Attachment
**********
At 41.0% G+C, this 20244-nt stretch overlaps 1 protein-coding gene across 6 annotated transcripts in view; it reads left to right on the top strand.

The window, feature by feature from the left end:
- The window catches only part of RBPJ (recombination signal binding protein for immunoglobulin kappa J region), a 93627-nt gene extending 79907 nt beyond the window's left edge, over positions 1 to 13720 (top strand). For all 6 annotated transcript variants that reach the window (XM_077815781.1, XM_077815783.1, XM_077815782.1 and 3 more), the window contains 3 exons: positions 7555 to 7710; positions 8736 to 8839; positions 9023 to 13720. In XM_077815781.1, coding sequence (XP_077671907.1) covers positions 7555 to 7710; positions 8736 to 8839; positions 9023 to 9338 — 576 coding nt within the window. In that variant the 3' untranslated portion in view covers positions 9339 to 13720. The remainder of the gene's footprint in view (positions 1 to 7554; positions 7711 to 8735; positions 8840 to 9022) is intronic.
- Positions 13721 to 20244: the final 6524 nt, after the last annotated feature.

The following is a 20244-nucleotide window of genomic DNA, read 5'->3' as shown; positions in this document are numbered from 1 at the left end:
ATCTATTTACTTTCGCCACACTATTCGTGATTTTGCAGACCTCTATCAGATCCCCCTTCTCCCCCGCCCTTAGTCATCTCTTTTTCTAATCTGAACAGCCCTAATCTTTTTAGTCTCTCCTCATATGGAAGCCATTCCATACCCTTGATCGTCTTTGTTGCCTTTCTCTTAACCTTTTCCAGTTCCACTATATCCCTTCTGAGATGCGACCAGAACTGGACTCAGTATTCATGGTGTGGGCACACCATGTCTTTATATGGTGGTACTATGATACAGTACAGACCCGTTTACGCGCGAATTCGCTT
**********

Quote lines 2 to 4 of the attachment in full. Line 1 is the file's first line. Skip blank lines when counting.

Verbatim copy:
The window, feature by feature from the left end:
- The window catches only part of RBPJ (recombination signal binding protein for immunoglobulin kappa J region), a 93627-nt gene extending 79907 nt beyond the window's left edge, over positions 1 to 13720 (top strand). For all 6 annotated transcript variants that reach the window (XM_077815781.1, XM_077815783.1, XM_077815782.1 and 3 more), the window contains 3 exons: positions 7555 to 7710; positions 8736 to 8839; positions 9023 to 13720. In XM_077815781.1, coding sequence (XP_077671907.1) covers positions 7555 to 7710; positions 8736 to 8839; positions 9023 to 9338 — 576 coding nt within the window. In that variant the 3' untranslated portion in view covers positions 9339 to 13720. The remainder of the gene's footprint in view (positions 1 to 7554; positions 7711 to 8735; positions 8840 to 9022) is intronic.
- Positions 13721 to 20244: the final 6524 nt, after the last annotated feature.